Radiocarbon Dating

Many times we will hear references to dated fossils; we know generally when the dinosaurs lived, when they went extinct, around when plants and vertebrates became terrestrial, and even when the Earth formed.  But how do we know all these dates?

The most common type of dating is known as radiocarbon dating and it is used to determine the age of fossils that used to be animals, plants, or bacteria.  It uses isotopes of carbon; an isotope is an atom of carbon that has a different weight (due to, typically, different numbers of neutrons).  Some of these isotopes are radioactive, meaning they decay into electrons, neutrons, and/or another atom.  The way scientists refer to them is: the parent isotope decays into the daughter isotope.  Additionally, we know exactly how long it takes them to decay.  We can determine how long it takes for half of the parents to decay into the daughters.

Radiocarbon dating uses an isotope of carbon called Carbon-14.  It is radioactive and will decay, and its half life is about 5,700 years.  So, scientists can measure the how much of the daughter isotope exists and then determine how many half-lives the carbon has gone through and therefore we can know how old the fossil is.

But, how do we know how much of the parent isotope we started with?  To scientists, this is known as the “closure time,” it is the point at which the isotopes can no longer escape from the sample, for example when molten or semi-molten rock cools.  Before that decay happens, the leftover “daughter” isotopes escape from the sample and then we know that when there are equal concentrations of parent and daughter isotopes, one half-life has been completed and therefore that fossil is around 5,700 years old.  The concentrations of daughter isotope combined with the concentrations of the parent isotope should be equal to the initial amount of parent isotope.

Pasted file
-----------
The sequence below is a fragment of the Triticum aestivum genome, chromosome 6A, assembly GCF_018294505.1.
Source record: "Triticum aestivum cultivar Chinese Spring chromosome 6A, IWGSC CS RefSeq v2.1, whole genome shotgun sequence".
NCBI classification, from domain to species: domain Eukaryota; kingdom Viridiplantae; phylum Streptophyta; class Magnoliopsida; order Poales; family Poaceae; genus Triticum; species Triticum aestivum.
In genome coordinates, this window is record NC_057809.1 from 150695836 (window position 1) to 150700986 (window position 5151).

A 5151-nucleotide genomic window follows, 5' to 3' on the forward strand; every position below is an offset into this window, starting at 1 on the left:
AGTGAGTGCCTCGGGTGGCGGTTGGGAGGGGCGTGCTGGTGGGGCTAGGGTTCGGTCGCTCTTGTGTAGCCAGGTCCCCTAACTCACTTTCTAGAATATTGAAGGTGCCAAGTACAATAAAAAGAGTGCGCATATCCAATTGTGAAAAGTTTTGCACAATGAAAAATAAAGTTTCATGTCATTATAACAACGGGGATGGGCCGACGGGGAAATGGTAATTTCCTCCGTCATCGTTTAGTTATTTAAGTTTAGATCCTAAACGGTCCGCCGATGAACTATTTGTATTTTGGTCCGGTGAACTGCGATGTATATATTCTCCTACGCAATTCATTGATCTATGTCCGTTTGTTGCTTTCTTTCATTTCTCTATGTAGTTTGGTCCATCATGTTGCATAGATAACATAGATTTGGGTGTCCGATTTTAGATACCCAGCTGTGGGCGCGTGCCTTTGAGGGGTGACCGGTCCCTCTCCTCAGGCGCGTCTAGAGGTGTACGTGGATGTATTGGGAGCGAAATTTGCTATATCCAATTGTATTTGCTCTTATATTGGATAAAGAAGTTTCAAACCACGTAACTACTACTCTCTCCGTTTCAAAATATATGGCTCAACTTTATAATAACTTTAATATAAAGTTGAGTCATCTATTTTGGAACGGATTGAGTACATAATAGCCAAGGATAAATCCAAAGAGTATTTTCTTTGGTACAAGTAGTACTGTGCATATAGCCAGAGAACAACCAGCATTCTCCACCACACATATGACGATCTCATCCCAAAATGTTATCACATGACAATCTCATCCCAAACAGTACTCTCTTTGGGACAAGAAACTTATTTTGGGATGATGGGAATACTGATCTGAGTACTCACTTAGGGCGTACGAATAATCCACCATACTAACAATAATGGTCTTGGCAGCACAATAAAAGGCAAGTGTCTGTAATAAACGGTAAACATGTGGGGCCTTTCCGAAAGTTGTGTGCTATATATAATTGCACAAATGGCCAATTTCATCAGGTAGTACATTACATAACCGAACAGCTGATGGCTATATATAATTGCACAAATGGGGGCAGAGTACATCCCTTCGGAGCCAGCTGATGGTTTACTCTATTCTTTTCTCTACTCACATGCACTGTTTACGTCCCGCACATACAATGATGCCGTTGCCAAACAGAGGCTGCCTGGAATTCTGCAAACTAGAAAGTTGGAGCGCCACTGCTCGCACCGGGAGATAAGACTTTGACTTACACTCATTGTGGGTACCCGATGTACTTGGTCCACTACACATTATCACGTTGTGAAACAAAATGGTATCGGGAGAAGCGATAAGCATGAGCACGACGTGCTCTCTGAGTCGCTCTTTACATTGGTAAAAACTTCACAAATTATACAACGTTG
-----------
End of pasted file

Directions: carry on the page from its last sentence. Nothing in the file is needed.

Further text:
Of course, radiocarbon dating can only be really used for fossils that are around 30,000 years old; after that, it does not tell us much.  Other radioactive isotopes can be used to date older fossils; we can use potassium-argon dating, uranium-lead dating, etc. and these can be used to date fossils (such as rock or sediment) that have certain elements that fossils of organisms do not have.  There are a few other strategies to date fossils other than using radioactive isotopes as well; to get relative timing of fossils, we can just look at the strata (or layers) in the rock.  Those fossils that are deeper in the rock are older than the fossils that are higher up to the ground.  However, unlike radiocarbon dating, that only gives us relative timing instead of absolute timing.

Works Cited

http://www.nhm.ac.uk/nature-online/science-of-natural-history/the-scientific-process/dating-methods/index.html

http://www.actionbioscience.org/evolution/benton.html

http://www.nature.com/scitable/knowledge/library/dating-rocks-and-fossils-using-geologic-methods-107924044

http://www.chem.uwec.edu/Chem115_F00/nelsolar/chem.htm

http://weber.ucsd.edu/~jmoore/courses/anth42web/DATINGmethods.pdf

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